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The Cultural Landscape of the Plantation

"We Kept Our Dirt Floors...Clean and White"


Slave Quarters at the Hermitage plantation, Chatham County, Georgia
(Photograph by Charles E. Peterson, 1934)

There was a lot of cabins for the slaves, but they wasn't fitten for nobody to live in. We just had to put up with them.

-- Mary Ella Grandberry, former slave from Colbert County, Alabama

The clusters of cabins where slaves were housed, some times scattered about randomly and other times ordered with geometric precision, were the definitive element of any plantation. Encoded in the quarters was a complex and contradictory message; they were a sign of the planters' success and the slaves' captive status. Comments from slaveholder and slave alike detail the slip-shod condition of many of these buildings. Slave cabins had chimneys that were prone to catching fire, roofs that leaked, dirt floors, and walls with gaping holes. Nothing more than a place to sleep, the average slave house appeared to be simply one more of the penalties of being a slave. Yet, testimony from former slaves points up their persistent and deliberate efforts to improve their cabins, to keep them in good repair, and to make them as comfortable as possible. In short, many slaves worked very hard to transform their quarters into homes. In this way slaves signaled their reluctance to accept degrading living conditions. With nearly invisible acts, they defied the subservient status conferred on them by the plantation system.

"Aunt Lucy," the oldest of the former slaves living at the Hermitage plantation (17.1)
(Photographer unknown, ca. 1915)

Slave house at Thornhill plantation, Greene County, Alabama (17.2)
(Photograph by Alex Bush, 1934)

Plan of a Thornhill slave house (17.3)
(Reproduction of a drawing by Kent W. McWilliams, 1934-35)

This building was one of four identical slave quarters located behind the Big House. Designed in the so-called "dog-trot" pattern, two families were expected to occupy this house and share the benefits of the covered breezeway that ran between the two rooms.

Down in the quarters every black family had a one- or two-room log cabin. We didn't have no floors in them cabins. Nice dirt floors was the style then, and we used sage brooms. We kept our dirt floors swept . . . clean and white.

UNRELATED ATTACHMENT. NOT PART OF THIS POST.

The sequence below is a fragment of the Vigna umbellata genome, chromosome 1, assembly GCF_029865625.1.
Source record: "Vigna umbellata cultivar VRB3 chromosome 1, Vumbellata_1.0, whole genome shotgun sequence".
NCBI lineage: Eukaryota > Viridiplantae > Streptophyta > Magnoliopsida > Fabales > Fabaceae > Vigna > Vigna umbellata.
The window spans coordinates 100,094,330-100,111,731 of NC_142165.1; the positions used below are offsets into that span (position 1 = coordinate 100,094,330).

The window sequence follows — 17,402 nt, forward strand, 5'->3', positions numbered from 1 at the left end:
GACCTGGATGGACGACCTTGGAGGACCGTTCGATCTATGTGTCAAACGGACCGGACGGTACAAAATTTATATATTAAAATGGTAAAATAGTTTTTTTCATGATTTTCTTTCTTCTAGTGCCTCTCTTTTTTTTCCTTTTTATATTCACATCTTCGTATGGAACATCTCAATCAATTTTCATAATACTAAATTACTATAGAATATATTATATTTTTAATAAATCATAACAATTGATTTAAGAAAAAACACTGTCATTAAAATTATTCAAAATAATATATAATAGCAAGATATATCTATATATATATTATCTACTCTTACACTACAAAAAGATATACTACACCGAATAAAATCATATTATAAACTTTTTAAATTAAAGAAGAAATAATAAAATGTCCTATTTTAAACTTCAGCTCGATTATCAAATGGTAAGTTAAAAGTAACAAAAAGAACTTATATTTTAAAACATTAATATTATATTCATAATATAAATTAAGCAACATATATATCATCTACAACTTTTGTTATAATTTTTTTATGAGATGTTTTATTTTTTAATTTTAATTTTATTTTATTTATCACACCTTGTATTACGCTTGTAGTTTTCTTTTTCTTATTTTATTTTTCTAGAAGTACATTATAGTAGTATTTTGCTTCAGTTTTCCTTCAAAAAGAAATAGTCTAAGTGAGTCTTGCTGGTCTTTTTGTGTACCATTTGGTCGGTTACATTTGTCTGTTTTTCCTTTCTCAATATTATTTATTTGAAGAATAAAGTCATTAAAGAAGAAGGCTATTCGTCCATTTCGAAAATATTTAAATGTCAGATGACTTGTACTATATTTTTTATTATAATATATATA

-- Millie Evans, former slave from North Carolina

In the cabins it was nice and warm. They was built of pine boarding . . . . The beds was made of puncheons [rough poles] fitted in holes bored in the walls, and planks laid across them poles. We had ticking mattresses filled with corn shucks. Sometimes the men build chairs at night. We didn't know much about having nothing, though.

-- Mary Reynolds, former slave from Catahoula Parish, Louisiana

Fannie Moore, former slave from South Carolina (18.1)
(Photograph possibly by Marjorie Jones, ca. 1938)

Fannie Moore told interviewers that she had lived in a one-room log cabin with a dirt floor. There she held a pine torch so her mother, who spent her days in the fields, would have enough light to complete her evening tasks of spinning and quilting.

Slave quarter from Belmont plantation, Colbert County, Alabama (18.3)
(Photograph by Alex Bush, 1936)

Front elevation of the slave quarter at the Cavitt plantation, Robertson County, Texas (18.2)
(Drawn by Barbara Rottler and Alan Hohlfelder, 1980)

One-room log cabins of this sort were the most typical type of buildings used for slave housing all across the South.

Slave quarters at Doughoregran Manor, Howard County, Maryland (18.4)
(Photograph by E.H. Pickering, 1935)

Slave quarter at the Gracey house, Hale County, Alabama (18.5)
(Photograph by Alex Bush, 1935)

Trimmed with stylish Gothic features, this frame building constructed in 1840 represents the kind of improved housing offered by some planters. The slaves' efforts to fix up their quarters, however, were confined mostly to the inside and so generally went unnoticed.

Mary Reynolds, former slave from Catahoula Parish, Louisiana (18.6)
(Photographer unknown, ca. 1938)

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